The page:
Lewis, Clark, And Native American Conflicts And Differences Of Lewis And Clark

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First, white civil servants conducted semi-diplomatic relations with Native American delegates, offering American material goods to exact payments of vast territory that would ameliorate the inconvenient differences between white and native social structures. Secondly, indigenous translators humored white functionaries to gain prestige and influence through translation by preserving indigenous linguistic traditions. Thirdly, Southern slaves reworked their presence within spiritual spaces assigned to them by their white masters to layer African cosmology over Christian fundamentals and counter-hegemonically resist the white supremacy of slave society imperialism. As history shows, white hollow diplomacy, indigenous acts within the Eurocentric …show more content…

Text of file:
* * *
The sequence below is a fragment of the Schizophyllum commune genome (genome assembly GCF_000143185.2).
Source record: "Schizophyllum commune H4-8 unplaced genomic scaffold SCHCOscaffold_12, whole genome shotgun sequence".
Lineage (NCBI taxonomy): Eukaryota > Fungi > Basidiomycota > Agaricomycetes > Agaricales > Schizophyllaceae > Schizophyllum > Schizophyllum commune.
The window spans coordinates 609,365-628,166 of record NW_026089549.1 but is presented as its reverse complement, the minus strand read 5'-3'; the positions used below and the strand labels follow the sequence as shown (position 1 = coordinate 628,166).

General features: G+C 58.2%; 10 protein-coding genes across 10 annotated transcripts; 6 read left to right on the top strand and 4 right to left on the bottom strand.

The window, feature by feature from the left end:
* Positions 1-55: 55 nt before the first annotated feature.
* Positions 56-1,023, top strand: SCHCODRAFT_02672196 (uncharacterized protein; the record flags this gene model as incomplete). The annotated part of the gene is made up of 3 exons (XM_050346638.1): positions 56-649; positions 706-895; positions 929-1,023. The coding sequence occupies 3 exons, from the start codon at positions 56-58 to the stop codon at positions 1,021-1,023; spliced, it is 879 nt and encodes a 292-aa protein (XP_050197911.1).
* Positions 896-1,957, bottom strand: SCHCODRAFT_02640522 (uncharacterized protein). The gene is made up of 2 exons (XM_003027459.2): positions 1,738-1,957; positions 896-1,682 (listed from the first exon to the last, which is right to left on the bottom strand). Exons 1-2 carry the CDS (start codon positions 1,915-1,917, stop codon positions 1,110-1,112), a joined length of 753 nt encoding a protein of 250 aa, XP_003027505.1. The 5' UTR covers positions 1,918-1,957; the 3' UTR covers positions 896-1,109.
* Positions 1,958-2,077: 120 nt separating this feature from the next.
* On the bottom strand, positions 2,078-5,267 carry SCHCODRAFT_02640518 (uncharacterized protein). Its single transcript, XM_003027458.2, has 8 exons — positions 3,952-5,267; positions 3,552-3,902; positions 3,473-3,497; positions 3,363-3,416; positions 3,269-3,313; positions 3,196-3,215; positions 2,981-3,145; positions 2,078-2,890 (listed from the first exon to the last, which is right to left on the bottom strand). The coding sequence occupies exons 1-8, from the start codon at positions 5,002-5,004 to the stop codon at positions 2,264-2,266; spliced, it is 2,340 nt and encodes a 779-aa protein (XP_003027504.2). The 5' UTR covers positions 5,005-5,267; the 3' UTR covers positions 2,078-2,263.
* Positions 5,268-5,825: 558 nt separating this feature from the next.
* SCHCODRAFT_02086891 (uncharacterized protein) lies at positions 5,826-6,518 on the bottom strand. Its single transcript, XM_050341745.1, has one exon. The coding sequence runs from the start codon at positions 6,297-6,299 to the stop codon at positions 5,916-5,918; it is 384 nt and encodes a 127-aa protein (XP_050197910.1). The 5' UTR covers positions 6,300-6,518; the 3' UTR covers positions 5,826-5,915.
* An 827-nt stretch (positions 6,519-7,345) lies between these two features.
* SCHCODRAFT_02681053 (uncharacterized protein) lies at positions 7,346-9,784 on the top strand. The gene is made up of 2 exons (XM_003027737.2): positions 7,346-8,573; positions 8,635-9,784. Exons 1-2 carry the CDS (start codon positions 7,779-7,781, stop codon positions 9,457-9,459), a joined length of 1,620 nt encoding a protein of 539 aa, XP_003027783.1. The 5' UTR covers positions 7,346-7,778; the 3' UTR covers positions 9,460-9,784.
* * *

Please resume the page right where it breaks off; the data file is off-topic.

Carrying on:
For example, less than forty-eight hours after arriving at Fort Clatsop, Clark judged that the entire Clatsop people with whom the expedition traded “resembled the...[Chinooks] in every respect except that of stealing, which we have not c[a]ught them at as yet.” In frustration that one Clatsop man did not accept his offering of valuable goods such as his watch and American money, Clark proceeded to generalize all Clatsops as stingy since they differed from his incoming hope that the people would defer to white interests out of respect. By the end of their stay, on Monday January 6th 1806, Lewis generalized that these three groups with whom the expedition traded “in common with other savage nations ma[d]e their women [and men] perform every species of domestic drudgery.” Echoing his colleague’s frustrations, Lewis complained that these peoples’ egalitarian economic practices did not match up with Anglo-American gendered divisions of labor, where men served as large-scale suppliers and producers of goods while women merely produced smaller quantities of goods of lesser importance to male leaders, and their unorthodox egalitarianism would complicate his trade objectives. In the early nineteenth century, white officials like Lewis would not speak to women as equals in business deals, much less would they listen to women of color. In other words, Lewis and Clark’s lack of time to develop more comfortable relations with indigenous ethnic cultures led them to harshly criticize the local peoples as disrespectful of their diplomatic material

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